Growing Generations takes fewer than 1% of surrogate candidates. So, when your surrogate goes to screening, she is among the top 1% of more than 20,000 applicants we receive each year. To learn more about the Growing Generations signature surrogate screening process, click here.

  • How long is the surrogacy process?

    The surrogacy process can take anywhere from 13 months to 18 months for most intended parents. The surrogacy timeline can be broken down into five stages: search, screening, legal, conception, and, finally, pregnancy/delivery.

    1. Search: Less than 5% of all surrogate applicants at reputable agencies qualify to go to screening (at Growing Generations this figure is actually fewer than 1%). This means that there are very few eligible surrogate applicants. At the same time, there is a growing demand for surrogates by intended parents. If the intended parent has specific requirements that not every surrogate possesses, then this reduces the pool of surrogates even more. This means that the fewer restrictions you place on your surrogate match, the less time it will take to search for a surrogate.
    2. Screening: Once you are matched with a surrogate, she will go to medical and psychological screening. Depending on where the surrogate is in her menstrual cycle, she can be scheduled for screening right away or within a month. The screening process takes about three weeks to get all of the results back. This means that the entire screening process can usually be completed in one to two months.
    3. Legal: This process should be fairly simple because your surrogate’s benefit package will already have been agreed upon prior to you being matched with her. This includes you having reviewed and signed the contract with your attorney, and then the surrogate having done the same with her attorney, which can take up to a week or a month depending on everyone’s schedules.
    4. Conception: Once you have medical and legal clearance, and you have fully funded your account for the surrogacy expenses, your surrogate can begin her IVF treatment. Again, the start date of the cycle will coincide with the first day of the surrogate’s menstrual cycle and the medication protocol, which is about two to three weeks long. In total, the average conception phase is between one and two months.
    5. Pregnancy/Delivery: Let’s imagine you’ve waited three months to find your surrogate, and the screening, legal and conception all went as quickly as possible (i.e. one month each), with a full-term pregnancy (nine months) your total process time comes to 13 months.

    For a better understanding of how to simplify your surrogacy process click here.

  • Where is surrogacy legal?

    In the United States, surrogacy is legal in many states, but it is an ever-changing legal landscape. Also, not every state is right for every intended parent. For instance, some states do not recognize non-biological parents, or same-sex couples. Before you receive the profile of a potential surrogate, your agency will have already done the work of consulting with the legal team to verify that the surrogate’s state matches your legal requirements. Once you received your surrogate’s profile, then you can speak with the legal team to talk about the specifics of the legal process in that state.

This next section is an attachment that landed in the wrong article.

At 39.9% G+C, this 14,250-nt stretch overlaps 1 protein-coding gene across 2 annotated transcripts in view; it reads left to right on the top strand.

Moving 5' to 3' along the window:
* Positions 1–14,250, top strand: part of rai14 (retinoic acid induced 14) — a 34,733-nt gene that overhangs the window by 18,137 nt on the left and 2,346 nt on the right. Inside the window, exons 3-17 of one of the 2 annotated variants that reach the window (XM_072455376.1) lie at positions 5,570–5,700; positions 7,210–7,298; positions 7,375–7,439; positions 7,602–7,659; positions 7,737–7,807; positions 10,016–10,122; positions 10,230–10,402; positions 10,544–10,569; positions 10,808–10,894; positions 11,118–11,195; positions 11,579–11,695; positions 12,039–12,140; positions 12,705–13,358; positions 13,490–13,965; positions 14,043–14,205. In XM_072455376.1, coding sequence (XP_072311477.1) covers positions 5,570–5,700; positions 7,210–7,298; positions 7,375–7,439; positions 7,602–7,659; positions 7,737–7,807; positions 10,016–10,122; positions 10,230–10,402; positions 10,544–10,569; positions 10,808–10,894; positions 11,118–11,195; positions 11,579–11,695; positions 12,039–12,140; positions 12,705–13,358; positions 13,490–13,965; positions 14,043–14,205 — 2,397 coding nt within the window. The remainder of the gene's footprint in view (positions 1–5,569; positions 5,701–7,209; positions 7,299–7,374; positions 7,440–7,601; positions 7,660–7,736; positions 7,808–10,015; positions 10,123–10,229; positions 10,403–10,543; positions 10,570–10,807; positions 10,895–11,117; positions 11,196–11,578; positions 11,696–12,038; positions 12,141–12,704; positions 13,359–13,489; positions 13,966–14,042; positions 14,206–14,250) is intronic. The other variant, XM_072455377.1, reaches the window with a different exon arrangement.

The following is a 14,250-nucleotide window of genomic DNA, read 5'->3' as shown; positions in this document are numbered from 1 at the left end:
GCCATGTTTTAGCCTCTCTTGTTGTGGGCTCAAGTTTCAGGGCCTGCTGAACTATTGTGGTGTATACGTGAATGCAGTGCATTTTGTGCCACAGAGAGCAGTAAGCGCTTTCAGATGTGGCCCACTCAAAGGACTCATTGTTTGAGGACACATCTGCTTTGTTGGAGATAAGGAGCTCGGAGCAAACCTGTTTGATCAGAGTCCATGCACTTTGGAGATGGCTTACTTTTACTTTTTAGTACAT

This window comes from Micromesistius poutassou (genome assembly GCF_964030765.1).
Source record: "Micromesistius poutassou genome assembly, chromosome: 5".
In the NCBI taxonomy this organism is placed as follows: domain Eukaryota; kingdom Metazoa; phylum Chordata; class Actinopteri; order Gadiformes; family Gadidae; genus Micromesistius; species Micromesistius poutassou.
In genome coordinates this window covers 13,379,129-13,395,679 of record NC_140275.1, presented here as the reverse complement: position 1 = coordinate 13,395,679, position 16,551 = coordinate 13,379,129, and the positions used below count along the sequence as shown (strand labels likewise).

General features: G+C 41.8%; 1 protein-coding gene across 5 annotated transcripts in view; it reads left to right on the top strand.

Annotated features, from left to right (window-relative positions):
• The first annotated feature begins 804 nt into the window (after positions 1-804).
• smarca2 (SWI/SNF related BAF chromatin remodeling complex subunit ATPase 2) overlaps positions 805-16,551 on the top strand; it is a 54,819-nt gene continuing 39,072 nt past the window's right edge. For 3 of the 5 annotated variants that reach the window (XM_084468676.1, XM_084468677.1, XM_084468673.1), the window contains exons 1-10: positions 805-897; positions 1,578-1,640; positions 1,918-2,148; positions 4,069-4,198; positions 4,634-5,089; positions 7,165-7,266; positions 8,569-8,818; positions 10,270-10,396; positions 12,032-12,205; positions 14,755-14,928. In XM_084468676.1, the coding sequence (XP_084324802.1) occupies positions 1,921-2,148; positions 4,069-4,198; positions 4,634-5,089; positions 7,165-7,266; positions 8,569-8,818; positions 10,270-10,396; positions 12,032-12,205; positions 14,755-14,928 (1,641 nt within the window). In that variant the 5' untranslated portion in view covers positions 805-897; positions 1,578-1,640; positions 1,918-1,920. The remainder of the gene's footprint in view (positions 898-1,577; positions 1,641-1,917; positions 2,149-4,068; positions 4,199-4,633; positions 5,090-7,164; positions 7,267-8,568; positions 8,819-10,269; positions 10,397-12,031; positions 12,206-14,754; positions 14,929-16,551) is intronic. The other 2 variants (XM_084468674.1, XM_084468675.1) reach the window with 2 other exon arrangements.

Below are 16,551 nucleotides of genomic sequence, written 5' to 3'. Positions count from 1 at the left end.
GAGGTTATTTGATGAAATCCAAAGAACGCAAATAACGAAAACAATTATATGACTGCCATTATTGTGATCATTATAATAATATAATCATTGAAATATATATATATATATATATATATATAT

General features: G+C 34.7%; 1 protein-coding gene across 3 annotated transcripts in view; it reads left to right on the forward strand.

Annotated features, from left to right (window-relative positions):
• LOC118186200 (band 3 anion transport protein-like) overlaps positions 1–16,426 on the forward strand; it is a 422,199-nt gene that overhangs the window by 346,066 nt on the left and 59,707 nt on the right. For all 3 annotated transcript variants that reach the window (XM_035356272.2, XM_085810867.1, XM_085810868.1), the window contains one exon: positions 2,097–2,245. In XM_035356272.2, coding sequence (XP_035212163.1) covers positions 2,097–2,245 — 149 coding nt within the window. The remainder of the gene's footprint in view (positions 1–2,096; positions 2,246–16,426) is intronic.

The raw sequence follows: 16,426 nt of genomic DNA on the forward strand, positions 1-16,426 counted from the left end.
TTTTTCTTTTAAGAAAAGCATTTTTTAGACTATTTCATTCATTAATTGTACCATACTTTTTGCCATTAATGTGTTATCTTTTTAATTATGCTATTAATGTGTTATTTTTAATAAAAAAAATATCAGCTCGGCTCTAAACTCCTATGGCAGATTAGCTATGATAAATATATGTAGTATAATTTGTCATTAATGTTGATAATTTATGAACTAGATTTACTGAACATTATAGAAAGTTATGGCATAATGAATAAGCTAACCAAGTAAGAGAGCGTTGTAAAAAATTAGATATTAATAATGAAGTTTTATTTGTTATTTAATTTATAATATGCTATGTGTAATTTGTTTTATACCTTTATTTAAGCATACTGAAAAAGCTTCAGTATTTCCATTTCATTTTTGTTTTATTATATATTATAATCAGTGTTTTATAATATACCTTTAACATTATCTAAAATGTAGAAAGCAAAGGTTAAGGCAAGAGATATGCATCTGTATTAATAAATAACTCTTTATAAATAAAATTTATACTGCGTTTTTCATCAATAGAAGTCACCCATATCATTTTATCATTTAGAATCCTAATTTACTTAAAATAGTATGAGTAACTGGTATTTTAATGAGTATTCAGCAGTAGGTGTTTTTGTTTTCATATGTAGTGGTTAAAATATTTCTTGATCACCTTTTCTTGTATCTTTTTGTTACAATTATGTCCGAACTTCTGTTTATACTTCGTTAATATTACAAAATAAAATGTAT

Many intended parents want a surrogate from California. As such, the high demand for California surrogates tends to extend the wait for a qualified surrogate candidate. However, there are many states in which the legal process is similar, or just as good, to that in California.

  • Will the surrogate keep the baby?

    Many intended parents worry that the surrogate will keep their baby.  Ironically, one of the most common concerns we hear from surrogates is that the intended parents will LEAVE them with the baby! Surrogates are able to be surrogates because they have a very easy time getting and being pregnant. And they are all already mothers. If they want more children, they can just have their own child, on their own. Surrogates are drawn to this process by a compelling desire to make a difference and help others. Being pregnant is a gift they have and can share with others.

    Want to know what surrogates are like? Read some women’s actual stories here.

  • Does insurance cover the surrogacy process?

    Most health insurance policies do not cover surrogacy expenses. Some insurance policies do cover some of the fertility treatment, but this will usually be limited to treatment for the insured, not the surrogate or egg donor. More commonly, companies provide internal benefits for processes, such as in vitro fertilization (IVF) and surrogacy. You might think that only big companies, like Google and Apple, offer these kinds of benefits, but you would be surprised. Sometimes a company will transfer an adoption benefit to the use of a surrogate. We have seen company surrogacy benefits ranging from $2,500 to $75,000, so it never hurts to inquire about your company’s policies.

  • Why choose Growing Generations as your surrogacy agency?

    Founded in 1996 and with over 40 employees and support staff, Growing Generations is one of the oldest and largest surrogacy agencies in the United States. Here is what intended parents love about our program:

    1. We admit less than 1% of surrogate candidates applying to our program.
    2. Over 99% of intended parents accept the first surrogate we present to them.
    3. If your surrogate does not pass her screening, Growing Generations pays for the screening expense, not you. There is no extra fee for this, no special pricing you need to select ahead of time. No other agency in the United States provides this benefit!

    For a deeper look into our surrogate screening process and what sets Growing Generations apart, please click here.